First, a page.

5 Steps to a Great Community Logo

If you’ve ever been involved in the process of developing a community logo, then you know it can be a challenging experience. I’ve been through it many times and I can tell you it’s never easy. It’s a very important exercise and it really shouldn’t be easy. It’s too important.

First, I think it’s important to clarify the difference between a logo and a brand. Your logo is not your brand.

A brand is an emotional thing. For a community, it is the feeling someone has when he or she hears, sees, or thinks about the community. For example, when you hear the name “Orlando” you probably think about Disneyworld, SeaWorld, or other touristy things the area offers. That immediate feeling or expectation is Orlando’s brand.

A logo is meant to be a visual representation of the brand. It’s a brand stimulus, but it is not the brand. In other words, when someone sees the logo, that person should experience the same feeling when he or she hears the name. Like Pavlov’s famous dogs, our dog, Gracie, salivates at the sight of McDonald’s arches. She knows she’s going to get a four-pack of Chicken McNuggets

When embarking on a mission to develop a new logo for your area, there are a few things you should consider:

1. Have realistic expectations
One of the biggest mistakes you can make is expecting too much of your logo. Don’t try to make it a visual representation of everything you offer. Can a logo really tell your story of workforce, education, quality of life, a business friendly environment, and great transportation assets? No. Can you imagine what Nike’s logo would look like if they expected it to show a shoe, shirt, hat, and every other product the company sells?

Keep your logo simple, clean, and professional. How you represent your community in ads, websites, and your face-to face activities will build an image, anchored by a great logo.

2. Hire a professional designer
Simply owning design software does not a designer make. Stay away from those lo-price online logo design services and from the likes of your printer. True design professionals are highly skilled and educated in the art and science of logo development. This is too important to trust to whoever offers the lowest price. Do it right or don’t bother.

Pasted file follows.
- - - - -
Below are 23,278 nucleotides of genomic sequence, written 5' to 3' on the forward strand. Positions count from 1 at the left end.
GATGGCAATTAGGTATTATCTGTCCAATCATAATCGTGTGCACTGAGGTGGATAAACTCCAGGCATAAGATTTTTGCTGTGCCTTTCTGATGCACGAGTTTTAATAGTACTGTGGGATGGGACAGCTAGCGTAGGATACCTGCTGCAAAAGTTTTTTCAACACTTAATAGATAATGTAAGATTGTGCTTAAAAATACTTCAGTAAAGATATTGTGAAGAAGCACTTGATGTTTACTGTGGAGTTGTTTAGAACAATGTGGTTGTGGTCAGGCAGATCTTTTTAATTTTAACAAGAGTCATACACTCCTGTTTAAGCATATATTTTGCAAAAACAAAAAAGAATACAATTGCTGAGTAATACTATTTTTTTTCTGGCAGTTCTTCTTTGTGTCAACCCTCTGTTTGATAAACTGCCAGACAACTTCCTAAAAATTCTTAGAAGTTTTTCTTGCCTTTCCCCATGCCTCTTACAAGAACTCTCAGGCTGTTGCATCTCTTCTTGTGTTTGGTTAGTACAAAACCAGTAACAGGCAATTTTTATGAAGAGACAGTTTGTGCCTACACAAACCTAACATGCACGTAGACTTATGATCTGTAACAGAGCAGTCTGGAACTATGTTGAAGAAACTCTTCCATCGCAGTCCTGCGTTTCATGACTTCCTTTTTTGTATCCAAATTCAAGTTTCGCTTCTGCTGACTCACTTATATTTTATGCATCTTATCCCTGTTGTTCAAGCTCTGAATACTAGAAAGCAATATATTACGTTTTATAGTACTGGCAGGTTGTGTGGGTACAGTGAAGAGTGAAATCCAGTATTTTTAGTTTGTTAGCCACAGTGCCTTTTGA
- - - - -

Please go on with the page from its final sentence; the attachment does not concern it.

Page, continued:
3. Remember that you are not the audience
Since the real audience for economic developers is made up of site consultants, c-suite executives, and real estate brokers, to name just a few, doesn’t it make sense to design for them? Don’t get caught up in selecting a logo concept that appeals to you, your board, or your marketing committee. They will likely have a say in the final selection, but the audience should be your first consideration.

4. Don’t copy other logos
How many logos have you seen that look remarkably like another one? It’s not uncommon at all when someone just loves another company or community logo to copy, or borrow, visual elements. Why would you ever spend good money to present a logo that will make the viewer think of someplace else? Plus, it’s illegal and just plain wrong.

5. Keep it simple
Whatever you do, keep your logo simple, clean, and easy to reproduce. Very fine lines, quirky fonts, challenging colors, and highly-detailed graphics will create serious reproduction challenges.

When reviewing concepts, look at them as very large (banners and signs) and very small (business cards) sizes to see how they look.

Another important thing to remember is that like a great website, a beautifully-designed logo is a waste of money if you fail to support it with a well-funded and well-thought-out marketing communications program.

Getting a new logo is a very important decision, one that should not be taken lightly. Find a company or person that understands your brand and your audience. It’s about much more than design. It’s a marketing decision that will be part of your organization for years.

Do you have suggestions to add to my list? Feel free to chime in.

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